There are robust patterns in African marriage systems. Marriage in most African countries is a complex institution. The process may take several years, and follows a series of stages most of which are characterized by the performance of prescribed rites. For those who partake, these rites include integration of traditional African and Western family modes (Meekers 1992). Marriage is the joining together of two families, cementing a relationship between established groups. The marriage could be a monogamous or a polygamous union and both are common practice. Another common practice that has remained constant over the years as part of a series of prescribed rites is the payment of agreed bride-wealth by one family to another: usually the husband’s family makes the payment to the wife’s family. Intense negotiations take place between representatives from each family. From these negotiations emerges an agreed bride-price with a time frame for payment. This practice emerged as a significant feature among survey participants on social care with African families. While acknowledging that increased exposure to external influences may be diluting the practice, they confirmed that bride-price, bride-wealth or dowry, and transactions still occupy a position of cultural importance across most regions of Africa south of the Sahara. Three statements cited below give a flavour of current thinking about this practice among the sample group members:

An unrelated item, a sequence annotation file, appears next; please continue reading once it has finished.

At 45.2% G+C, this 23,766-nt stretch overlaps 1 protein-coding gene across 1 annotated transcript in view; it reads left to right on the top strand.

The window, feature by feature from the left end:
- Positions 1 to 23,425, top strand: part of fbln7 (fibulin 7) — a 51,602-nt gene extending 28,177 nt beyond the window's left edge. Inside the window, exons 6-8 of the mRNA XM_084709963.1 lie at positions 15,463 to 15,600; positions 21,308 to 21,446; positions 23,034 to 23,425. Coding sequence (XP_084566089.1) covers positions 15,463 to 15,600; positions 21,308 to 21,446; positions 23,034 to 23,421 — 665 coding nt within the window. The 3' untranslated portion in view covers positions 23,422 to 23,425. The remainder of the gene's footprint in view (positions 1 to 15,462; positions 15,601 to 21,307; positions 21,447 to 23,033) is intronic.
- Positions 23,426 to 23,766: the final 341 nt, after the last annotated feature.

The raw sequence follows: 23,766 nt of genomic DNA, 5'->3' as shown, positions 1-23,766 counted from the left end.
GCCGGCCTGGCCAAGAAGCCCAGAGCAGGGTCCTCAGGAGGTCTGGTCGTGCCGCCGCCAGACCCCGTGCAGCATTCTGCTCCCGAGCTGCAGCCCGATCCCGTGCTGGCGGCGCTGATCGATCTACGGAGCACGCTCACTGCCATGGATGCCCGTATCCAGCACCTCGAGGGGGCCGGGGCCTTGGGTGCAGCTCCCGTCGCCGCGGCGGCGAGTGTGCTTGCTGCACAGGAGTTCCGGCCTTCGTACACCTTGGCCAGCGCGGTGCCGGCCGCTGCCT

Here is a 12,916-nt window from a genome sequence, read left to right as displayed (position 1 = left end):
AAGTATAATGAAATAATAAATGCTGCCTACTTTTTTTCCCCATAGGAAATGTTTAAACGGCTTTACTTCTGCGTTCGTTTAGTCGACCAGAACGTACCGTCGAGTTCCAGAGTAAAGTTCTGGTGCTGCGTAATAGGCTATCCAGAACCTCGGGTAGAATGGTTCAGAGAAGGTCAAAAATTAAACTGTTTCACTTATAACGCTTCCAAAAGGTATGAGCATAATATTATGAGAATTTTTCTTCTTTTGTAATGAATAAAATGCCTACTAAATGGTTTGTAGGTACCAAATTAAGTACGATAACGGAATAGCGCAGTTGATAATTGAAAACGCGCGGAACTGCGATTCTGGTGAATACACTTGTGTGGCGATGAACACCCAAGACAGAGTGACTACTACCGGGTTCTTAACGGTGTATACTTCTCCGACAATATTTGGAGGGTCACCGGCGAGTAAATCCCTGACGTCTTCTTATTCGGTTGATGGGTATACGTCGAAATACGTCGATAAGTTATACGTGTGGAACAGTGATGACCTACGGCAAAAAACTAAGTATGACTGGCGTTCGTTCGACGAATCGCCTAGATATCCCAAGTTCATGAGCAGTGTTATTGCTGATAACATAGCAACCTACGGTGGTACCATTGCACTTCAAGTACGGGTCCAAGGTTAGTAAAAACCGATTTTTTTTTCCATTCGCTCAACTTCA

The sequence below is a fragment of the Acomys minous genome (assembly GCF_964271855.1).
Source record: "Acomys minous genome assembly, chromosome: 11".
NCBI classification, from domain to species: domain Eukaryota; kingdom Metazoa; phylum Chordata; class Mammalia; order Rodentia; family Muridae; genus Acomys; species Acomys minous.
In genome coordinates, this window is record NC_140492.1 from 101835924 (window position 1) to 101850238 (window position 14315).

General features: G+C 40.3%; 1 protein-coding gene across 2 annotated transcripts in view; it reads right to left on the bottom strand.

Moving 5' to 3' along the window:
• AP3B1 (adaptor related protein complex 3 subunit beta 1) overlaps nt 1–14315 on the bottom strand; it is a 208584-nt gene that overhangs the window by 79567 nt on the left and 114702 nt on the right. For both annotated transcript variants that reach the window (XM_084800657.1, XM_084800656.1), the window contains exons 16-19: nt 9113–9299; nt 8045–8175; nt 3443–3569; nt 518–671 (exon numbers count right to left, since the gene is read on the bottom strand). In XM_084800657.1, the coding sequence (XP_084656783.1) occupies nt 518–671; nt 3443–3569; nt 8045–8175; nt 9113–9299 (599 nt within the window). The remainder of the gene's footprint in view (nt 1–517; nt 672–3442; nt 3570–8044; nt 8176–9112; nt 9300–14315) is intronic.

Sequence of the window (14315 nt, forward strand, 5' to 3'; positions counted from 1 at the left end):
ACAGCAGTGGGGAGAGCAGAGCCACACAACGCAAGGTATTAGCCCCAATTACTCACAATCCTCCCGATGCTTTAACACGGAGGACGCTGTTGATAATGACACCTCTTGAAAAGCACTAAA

Bride-price, sometimes referred to bride-wealth, is a payment of goods, money or livestock from the future son-in-law to the bride’s parents.